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Former Los Angeles Lakers point guard Norm Nixon enjoyed a 10-year NBA career, making two All-Star appearances and capturing a pair of championships.

Drafted by the Lakers with the 22nd pick in the 1977 NBA Draft, Nixon wasn’t all that crazy about heading West to begin his NBA career. He believed he’d be suiting up for the Boston Celtics, who had the No. 12 pick. The Celtics eventually passed on the Duquesne guard. Did they make the right move?

Norm Nixon enjoyed a stellar NBA career in Los Angeles

Norm Nixon of the Los Angeles Lakers in action during a Lakers game at the Forum in Inglewood, CA. | Icon Sportswire

Nixon enjoyed a four-year college career at Duquesne, averaging better than 20 points in his junior and senior years. As a guest on former Lakers teammate Kareem Abdul-Jabbar’s podcast debut, Nixon believed his professional career would begin in Boston with the Celtics.

“I didn’t want to come out here to Los Angeles,” Nixon admitted to Abdul-Jabbar on Skyhook: The Podcast. “I’m from Georgia, and I wanted to play in Atlanta or New York.

“I thought Boston was going to draft me because I worked Red Auerbach’s camp, and they took me out of the college league, and they put me in with the pros. I was surprised that they didn’t draft me.”

Instead, the Celtics went with Cedric Maxwell, a forward out of UNC Charlotte. Nixon fell 10 spots later and found a home in Los Angeles.

Nixon spent his entire NBA career in LA, playing for the Lakers and the Clippers.

He was an All-Star in 1982 with the Lakers and in ’85 with the Clippers. He won championships in 1980 and 1982 with the Lakers.

Various injuries derailed his career, but he still managed to put up 15.7 points and 8.3 assists in his 10 seasons.

Did the Celtics make the right move in letting Nixon slide?


Norm Nixon, Cedric Maxwell Insist There Was No Intimidation When Magic Johnson, Larry Bird Came on Board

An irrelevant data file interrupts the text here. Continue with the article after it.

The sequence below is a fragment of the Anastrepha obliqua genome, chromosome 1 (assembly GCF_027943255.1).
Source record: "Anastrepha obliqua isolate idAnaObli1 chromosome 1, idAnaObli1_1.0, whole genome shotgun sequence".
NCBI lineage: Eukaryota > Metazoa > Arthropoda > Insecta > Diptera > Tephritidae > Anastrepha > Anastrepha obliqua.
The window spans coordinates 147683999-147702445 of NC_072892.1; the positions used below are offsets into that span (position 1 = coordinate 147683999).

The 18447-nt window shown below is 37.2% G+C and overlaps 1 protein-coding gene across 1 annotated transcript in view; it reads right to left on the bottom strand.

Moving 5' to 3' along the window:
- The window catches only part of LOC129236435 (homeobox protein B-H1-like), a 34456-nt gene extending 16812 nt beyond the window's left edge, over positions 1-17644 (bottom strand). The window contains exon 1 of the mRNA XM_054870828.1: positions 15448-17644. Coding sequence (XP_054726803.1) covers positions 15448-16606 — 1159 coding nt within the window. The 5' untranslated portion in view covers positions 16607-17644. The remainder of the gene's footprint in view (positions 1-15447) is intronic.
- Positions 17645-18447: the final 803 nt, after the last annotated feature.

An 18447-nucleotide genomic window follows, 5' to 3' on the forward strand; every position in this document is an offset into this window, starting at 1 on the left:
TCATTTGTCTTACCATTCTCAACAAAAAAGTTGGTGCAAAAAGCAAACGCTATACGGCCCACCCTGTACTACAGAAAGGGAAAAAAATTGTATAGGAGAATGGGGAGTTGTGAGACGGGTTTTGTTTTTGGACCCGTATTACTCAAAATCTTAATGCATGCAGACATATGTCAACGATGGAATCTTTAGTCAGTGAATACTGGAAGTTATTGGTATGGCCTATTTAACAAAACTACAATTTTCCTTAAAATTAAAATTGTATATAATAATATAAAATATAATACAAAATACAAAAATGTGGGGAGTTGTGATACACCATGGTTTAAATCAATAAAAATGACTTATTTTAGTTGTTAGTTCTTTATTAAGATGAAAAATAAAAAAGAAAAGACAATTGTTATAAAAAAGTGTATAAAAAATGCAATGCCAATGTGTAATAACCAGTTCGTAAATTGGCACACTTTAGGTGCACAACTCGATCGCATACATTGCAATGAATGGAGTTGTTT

While Nixon had an outstanding NBA career, Maxwell did, too. After a rookie season in which he averaged 7.3 points in 16.8 minutes, the 6-foot-8 Maxwell put up some big numbers.

In his second season, he put up 19.0 points and 9.9 rebounds. The following year, rookie Larry Bird came on board, but Maxwell still averaged 16.9 points and 8.8 rebounds.

Before the 1980-81 season, the Celtics swung a trade with the Golden State Warriors, acquiring center Robert Parish and the No. 3 pick, which they turned into Kevin McHale. With Parish and McHale on board, the Celtics knocked off the Houston Rockets in the 1981 NBA Finals. Maxwell was the series MVP.

Maxwell played 11 years in the NBA, eight with the Celtics. Like Nixon, he won a pair of championships. He and Nixon later became teammates on the Clippers.

Did the Celtics make the right move in selecting Maxwell? Although Nixon would have made sense because Boston had aging Jo Jo White and Dave Bing at point guard, along with Ernie DiGregorio, Maxwell was a better fit.

The following season, the Celtics traded for veteran Tiny Archibald to solidify the point guard position. Maxwell’s experience allowed McHale to come off the bench early in his career. Max came up bigger as the games did. In addition to his ’81 Finals MVP, he led the Celtics in scoring in Game 7 of the 1984 NBA Finals against the Lakers.

Neither Nixon nor Maxwell will likely complain about how their time in the NBA panned out. Neither will the Celtics nor the Lakers.

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